Plant supports

Posted: Monday 12 March 2012
by James Alexander-Sinclair

There are few things more dispiriting that a plant in full bloom falling over because of summer winds or rain.

Plant supports

Spring, eh? Tra-la. I know that, for the more pedantic among you, it does not really begin until the equinox on March 20th, the moment when day and night are of equal length (more or less, although there are various astronomical complications). Others contend that “it ain’t spring until you can put your foot on nine daisies”, but I have looked upon my garden and it is already very spring like. Charles Dickens put it well, in Great Expectations:

“It was one of those March days when the sun shines hot and the wind blows cold: when it is summer in the light, and winter in the shade.”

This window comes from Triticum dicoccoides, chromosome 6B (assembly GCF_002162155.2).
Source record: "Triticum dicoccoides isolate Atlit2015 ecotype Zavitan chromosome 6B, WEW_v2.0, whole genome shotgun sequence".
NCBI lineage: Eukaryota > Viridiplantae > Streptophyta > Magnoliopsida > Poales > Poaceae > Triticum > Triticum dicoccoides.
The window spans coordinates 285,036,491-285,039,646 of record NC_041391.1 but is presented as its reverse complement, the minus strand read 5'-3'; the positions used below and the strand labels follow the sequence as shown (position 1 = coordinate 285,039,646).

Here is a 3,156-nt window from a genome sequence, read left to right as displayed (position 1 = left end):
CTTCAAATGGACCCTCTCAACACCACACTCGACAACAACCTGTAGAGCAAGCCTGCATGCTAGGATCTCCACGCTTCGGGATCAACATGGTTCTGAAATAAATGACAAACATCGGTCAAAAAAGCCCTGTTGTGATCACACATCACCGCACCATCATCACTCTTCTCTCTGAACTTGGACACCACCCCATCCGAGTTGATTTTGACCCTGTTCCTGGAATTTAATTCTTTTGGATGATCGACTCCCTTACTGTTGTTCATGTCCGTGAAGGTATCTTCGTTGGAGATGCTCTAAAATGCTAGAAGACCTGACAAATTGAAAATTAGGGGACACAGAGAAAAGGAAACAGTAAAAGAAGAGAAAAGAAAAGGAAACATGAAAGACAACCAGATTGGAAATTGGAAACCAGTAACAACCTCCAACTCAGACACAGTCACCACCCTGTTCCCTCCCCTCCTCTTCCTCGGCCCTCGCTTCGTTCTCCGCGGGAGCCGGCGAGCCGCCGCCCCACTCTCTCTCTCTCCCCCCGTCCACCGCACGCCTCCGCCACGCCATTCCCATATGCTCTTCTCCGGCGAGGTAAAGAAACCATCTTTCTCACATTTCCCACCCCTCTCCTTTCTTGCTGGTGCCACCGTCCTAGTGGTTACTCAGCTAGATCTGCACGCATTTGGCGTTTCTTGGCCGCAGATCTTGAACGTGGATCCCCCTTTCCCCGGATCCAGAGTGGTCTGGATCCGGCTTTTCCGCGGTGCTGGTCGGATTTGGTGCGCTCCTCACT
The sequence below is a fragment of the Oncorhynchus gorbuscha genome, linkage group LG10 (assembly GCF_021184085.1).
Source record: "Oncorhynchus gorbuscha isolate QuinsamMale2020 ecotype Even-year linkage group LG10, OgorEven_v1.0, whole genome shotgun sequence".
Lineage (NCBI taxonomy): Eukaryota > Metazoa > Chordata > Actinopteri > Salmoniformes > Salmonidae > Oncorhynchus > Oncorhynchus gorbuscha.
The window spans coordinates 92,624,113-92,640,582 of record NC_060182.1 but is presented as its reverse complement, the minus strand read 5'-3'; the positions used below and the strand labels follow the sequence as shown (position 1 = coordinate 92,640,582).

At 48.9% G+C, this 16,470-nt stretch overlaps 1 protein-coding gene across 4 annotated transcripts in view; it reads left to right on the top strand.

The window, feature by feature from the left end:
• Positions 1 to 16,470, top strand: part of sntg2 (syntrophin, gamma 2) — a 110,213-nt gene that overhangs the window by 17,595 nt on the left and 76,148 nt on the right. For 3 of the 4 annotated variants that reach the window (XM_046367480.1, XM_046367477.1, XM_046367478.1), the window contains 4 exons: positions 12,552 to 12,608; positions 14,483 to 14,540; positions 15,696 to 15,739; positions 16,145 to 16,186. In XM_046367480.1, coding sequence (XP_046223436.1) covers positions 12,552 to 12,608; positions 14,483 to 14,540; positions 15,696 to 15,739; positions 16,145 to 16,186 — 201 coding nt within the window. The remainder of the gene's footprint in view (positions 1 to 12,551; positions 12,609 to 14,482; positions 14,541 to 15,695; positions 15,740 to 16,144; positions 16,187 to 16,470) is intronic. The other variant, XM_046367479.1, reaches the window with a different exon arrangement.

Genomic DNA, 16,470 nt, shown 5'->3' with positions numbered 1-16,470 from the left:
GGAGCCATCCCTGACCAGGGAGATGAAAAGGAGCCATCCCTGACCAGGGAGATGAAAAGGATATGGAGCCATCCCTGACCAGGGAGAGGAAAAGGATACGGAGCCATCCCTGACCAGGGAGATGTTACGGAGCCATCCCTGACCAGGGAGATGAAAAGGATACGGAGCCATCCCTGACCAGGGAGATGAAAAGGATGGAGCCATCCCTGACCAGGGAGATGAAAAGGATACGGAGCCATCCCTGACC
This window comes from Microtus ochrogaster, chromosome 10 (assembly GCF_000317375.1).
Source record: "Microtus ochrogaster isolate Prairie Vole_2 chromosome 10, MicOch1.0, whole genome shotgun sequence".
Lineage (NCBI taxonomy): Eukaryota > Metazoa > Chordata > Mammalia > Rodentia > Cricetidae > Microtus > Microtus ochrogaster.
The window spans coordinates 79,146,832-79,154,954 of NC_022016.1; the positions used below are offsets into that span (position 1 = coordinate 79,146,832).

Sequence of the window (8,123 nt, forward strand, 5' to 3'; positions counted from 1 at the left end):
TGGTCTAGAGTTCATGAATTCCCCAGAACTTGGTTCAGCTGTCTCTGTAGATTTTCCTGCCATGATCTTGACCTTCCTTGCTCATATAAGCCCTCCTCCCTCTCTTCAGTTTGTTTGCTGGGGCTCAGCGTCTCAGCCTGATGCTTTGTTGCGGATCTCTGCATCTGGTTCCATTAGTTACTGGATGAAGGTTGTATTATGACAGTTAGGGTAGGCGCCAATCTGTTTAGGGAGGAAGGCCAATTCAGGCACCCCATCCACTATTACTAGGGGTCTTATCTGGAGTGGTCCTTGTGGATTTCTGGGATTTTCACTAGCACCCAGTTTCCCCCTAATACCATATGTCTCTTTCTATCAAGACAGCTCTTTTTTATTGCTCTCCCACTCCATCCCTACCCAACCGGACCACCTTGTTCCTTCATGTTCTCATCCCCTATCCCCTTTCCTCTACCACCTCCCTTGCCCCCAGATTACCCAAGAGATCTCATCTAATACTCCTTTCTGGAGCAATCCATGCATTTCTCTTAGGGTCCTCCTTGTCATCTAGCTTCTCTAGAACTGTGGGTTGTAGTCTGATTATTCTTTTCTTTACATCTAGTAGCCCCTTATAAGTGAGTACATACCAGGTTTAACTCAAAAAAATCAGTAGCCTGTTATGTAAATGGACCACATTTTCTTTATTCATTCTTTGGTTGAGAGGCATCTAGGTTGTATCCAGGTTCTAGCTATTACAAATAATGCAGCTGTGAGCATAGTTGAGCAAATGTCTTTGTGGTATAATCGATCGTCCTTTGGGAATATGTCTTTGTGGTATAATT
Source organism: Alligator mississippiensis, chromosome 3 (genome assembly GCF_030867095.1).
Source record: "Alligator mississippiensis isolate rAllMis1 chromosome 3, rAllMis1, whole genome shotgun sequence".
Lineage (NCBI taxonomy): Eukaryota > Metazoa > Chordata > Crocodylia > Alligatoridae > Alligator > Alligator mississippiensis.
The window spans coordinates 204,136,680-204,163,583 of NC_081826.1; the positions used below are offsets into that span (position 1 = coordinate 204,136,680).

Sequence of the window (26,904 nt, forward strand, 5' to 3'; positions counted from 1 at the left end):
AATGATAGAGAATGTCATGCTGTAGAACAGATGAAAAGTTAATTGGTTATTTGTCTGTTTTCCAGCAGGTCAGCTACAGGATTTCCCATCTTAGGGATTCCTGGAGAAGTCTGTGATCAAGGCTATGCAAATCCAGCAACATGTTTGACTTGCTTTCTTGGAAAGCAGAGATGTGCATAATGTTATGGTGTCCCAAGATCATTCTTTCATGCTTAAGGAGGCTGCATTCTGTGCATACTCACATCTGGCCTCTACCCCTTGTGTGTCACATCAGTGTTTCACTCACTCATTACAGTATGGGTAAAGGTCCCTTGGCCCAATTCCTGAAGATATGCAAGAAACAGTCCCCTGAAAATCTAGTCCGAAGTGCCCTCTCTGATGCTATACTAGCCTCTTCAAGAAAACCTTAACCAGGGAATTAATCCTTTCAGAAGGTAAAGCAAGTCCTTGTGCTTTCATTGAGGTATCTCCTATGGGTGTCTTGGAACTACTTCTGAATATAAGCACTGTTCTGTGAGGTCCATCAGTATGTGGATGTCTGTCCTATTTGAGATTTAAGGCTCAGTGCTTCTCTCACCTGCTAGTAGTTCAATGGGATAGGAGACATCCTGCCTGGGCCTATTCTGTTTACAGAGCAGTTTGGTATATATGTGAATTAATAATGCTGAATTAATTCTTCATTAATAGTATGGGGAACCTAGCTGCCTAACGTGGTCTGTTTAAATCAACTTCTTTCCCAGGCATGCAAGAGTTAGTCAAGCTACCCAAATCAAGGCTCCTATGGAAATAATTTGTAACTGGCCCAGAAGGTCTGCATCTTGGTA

It felt exactly like that last weekend while I was weeding: in the shade icy, in the sun shirtsleeves.

Things are growing at a remarkable rate: little sprouts of allium; the slightly twisted leaves of tulips; daffodils virtually on the point of flowering and buds fattening nicely on trees and shrubs. All is still calm and manageable for a bit, but not for long.

From now on the speed of growth starts picking up and, before you know it, we will be tumbling uncontrollably towards summer. It would be a good idea to try and get a step ahead of the rush now. One of the most important jobs is to get any staking that may need doing out of the way. I know that I have bored you on this subject before, although not for a while, but it is very important. (Says he, bossily.)

There are few things more dispiriting that a plant in full bloom falling over during summer winds or rain, due to a lack of support. I use hazel to create my plant supports, but simple netting or string is fine, too. A couple of hours spent now putting out stakes and supports will save an awful lot of heartache in a couple of months time.

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